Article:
How to create a family history sampler


02 January 2024
Michelle Patient, professional genealogist and keen embroiderer, explains how best to start a family history sampler project.

Passionate genealogist and embroiderer Michelle Patient explains the steps you can take to create a very special future heirloom - a sampler that contains the names of your family members - and perhaps also some of your ancestors.

Michelle writes:

Firstly, you might enjoy belonging to a group of stitchers who share your interest and can help. One group that meets over Zoom so you don’t need to live nearby is The Sampler Guild.

Equipment for creating your sampler

Cross stitch is a gridded technique, so you will need graph paper and pencil, or software to create your chart to stitch from. 

Fitting all the names and symbols and the alphabet you like, lends itself to a sampler in two sections, the alphabet usually at the top including the various initials of family members, perhaps colour coding the generations. 

Then in the area below randomly placed “spots” reflecting your symbols. Something along the lines of the 1859 example shown here.

Alternatively, Quaker samplers are very flexible, with symbols easily exchanged from the centre of motifs. Letters can be scattered in spaces to represent the people in the family.

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Creating your design

There are a number of freebies around that you can cut and paste from to design something personally relevant such as this one at Free X Stitch.

Thinking about thread

Almost all samplers today are stitched on linen, using standard cotton thread from DMC or Anchor; I wouldn’t suggest using silk threads if you are an inexperienced stitcher. 

The thread count of the fabric determines two thing:, the finished size of a piece and the thickness of the thread needed to cover effectively. You will need a good white light and magnification
to use higher counts.

Most people starting out use 28ct and two strands of DMC crossing over two threads of linen, which means there are 14 stitches to each inch. 

Needle size also depends on these decisions, the smaller the openings in the weave of the fabric, not only the less strands of thread but the finer the tapestry needle. Cross stitch uses blunt needles to push between the weave of the fabric (the ground) rather than piercing through. For a 28ct linen most use a size 24 tapestry needle, I have stitched for many years and prefer 40ct linen, and use a 28 size needle.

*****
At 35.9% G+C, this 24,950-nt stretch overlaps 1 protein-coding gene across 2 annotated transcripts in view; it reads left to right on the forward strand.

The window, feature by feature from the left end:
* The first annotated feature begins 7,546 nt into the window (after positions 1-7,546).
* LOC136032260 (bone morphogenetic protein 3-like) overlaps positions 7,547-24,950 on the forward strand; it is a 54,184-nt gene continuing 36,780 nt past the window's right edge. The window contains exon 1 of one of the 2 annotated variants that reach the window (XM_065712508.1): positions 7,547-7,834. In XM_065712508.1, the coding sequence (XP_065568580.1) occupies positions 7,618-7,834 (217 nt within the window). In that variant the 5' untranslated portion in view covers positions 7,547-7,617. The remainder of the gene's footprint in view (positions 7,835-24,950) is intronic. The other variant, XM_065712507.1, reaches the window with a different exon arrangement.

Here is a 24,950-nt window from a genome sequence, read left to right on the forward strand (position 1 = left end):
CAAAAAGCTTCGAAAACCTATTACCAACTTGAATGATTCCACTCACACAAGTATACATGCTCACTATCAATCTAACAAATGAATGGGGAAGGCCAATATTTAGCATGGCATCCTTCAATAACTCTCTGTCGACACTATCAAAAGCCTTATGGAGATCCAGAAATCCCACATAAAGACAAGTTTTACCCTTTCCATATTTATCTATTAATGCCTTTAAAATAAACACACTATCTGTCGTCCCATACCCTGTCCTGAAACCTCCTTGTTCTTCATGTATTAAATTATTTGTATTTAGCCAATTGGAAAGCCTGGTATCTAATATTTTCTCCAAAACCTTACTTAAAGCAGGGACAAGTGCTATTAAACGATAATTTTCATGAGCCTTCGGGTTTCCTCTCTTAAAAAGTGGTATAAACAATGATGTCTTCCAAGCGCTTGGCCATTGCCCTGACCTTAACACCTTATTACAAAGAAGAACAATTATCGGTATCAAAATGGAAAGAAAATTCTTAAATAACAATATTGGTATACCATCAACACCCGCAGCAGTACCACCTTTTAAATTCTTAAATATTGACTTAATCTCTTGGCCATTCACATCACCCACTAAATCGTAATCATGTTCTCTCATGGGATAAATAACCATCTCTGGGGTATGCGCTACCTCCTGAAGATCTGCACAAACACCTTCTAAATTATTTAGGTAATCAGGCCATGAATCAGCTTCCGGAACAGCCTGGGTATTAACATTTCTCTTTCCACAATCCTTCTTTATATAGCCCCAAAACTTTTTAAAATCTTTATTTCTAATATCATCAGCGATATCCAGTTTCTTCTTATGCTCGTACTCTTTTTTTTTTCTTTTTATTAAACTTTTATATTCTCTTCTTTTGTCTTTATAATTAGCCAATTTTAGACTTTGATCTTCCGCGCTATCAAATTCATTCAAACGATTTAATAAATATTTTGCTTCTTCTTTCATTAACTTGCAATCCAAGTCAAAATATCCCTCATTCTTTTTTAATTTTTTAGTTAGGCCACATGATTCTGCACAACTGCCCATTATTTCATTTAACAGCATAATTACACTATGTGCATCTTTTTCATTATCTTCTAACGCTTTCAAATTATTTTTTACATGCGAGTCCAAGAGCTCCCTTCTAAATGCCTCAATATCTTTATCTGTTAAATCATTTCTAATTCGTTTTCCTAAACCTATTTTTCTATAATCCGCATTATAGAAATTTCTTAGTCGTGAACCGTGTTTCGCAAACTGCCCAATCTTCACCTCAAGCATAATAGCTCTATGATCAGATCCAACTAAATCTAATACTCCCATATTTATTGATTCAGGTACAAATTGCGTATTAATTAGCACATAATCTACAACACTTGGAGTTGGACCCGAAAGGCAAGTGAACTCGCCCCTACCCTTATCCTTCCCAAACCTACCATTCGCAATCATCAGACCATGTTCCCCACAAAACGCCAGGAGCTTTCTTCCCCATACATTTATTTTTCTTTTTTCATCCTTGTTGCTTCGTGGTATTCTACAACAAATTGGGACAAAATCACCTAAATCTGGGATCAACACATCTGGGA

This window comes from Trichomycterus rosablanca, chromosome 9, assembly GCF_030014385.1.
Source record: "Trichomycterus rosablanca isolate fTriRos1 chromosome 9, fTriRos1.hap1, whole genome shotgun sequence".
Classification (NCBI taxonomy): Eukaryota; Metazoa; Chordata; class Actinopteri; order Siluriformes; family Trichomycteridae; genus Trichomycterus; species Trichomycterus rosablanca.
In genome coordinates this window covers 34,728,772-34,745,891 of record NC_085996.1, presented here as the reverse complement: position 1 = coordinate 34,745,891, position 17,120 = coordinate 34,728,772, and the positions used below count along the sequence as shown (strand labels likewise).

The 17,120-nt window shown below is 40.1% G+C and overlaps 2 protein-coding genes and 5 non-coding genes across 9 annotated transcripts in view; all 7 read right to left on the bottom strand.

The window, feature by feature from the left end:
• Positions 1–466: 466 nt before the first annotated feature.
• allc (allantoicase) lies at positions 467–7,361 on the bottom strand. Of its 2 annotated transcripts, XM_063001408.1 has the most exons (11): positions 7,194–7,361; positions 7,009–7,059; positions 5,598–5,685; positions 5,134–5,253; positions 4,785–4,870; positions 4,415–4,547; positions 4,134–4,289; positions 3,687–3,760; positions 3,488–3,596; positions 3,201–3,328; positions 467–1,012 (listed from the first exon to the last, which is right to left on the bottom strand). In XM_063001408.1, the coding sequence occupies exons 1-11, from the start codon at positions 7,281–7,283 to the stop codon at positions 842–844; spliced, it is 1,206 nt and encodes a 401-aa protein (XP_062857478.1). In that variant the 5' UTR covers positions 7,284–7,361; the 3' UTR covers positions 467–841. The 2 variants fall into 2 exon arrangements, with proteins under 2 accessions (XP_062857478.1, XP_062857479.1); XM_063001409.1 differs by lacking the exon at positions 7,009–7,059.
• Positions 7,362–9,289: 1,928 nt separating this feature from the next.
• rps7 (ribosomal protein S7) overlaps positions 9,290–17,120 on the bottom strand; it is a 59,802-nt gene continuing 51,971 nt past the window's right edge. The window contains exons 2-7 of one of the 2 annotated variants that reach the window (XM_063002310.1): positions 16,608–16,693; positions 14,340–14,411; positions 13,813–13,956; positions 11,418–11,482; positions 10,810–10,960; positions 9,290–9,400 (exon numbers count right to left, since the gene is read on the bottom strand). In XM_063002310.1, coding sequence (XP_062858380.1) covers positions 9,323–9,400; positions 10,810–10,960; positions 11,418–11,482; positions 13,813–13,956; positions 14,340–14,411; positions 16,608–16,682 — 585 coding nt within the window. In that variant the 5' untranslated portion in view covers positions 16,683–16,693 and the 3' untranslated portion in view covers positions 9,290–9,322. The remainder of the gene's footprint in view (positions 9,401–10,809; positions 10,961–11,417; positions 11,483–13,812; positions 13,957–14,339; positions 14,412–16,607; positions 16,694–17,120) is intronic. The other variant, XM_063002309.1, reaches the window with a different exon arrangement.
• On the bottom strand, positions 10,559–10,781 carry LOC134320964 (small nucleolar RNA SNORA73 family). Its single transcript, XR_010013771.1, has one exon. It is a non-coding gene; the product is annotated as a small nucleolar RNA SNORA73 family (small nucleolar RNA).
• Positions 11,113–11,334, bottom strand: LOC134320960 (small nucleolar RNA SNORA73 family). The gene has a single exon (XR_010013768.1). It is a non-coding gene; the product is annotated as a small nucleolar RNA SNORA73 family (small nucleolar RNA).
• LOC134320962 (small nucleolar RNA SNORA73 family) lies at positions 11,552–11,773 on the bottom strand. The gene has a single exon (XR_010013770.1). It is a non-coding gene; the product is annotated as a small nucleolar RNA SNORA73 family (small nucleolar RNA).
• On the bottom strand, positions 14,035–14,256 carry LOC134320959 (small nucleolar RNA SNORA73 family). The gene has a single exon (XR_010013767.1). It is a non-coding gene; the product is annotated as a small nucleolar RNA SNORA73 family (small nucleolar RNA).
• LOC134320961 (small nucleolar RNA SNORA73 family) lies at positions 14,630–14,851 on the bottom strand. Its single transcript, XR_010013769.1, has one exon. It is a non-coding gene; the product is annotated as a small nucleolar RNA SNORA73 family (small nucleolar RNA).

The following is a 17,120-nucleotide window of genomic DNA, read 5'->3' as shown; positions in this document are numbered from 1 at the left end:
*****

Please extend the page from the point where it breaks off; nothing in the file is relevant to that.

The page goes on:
Useful help web pages include: 

How to cross stitch on linen fabric

Cross stitching on linen

Sampler supplies

Suppliers are usually speciality shop. As I live outside the UK I don’t have a local shop I have used, but the UK stitchers I follow tend to buy from two shops: Patchwork Rabbit and Lakeside Needlecraft.

Hands Across the Sea and Whilst Iris Naps are my favourite UK designers; they may have a chart containing an alphabet that you wish to use, so buying that chart would give you some info to base your design on. 

Your local library is another place to check out for charts to use for the symbols you decide are appropriate. You can use graph paper to plan and chart the layout. The final size is determined by the number of stitches both in height and width and the count of the fabric. I would suggest practicing on a small free chart (for instance here) to start with to see if you a) enjoy the technique and b) get an idea of the time it will take. 

Click here to download a Word document of Michelle’s useful references for studying and creating samplers.

About the author

Michelle Patient is a genealogist, computer geek and DNA enthusiast, with qualifications in chemistry, geology and family history. Michelle volunteers for several genealogical societies, is a member of the Association of Professional Genealogists (APG) and is one of the professional consultants behind the Australian SBS television series 'Every Family Has a Secret'. She co-hosts 'Talking Family History' with Fiona Booker. You can find out more about her work here.

Sampler image family register sampler by Abigail Barnard (1806-85), Google Art Project. Collection: Cooper Hewitt, Smithsonian Design Museum.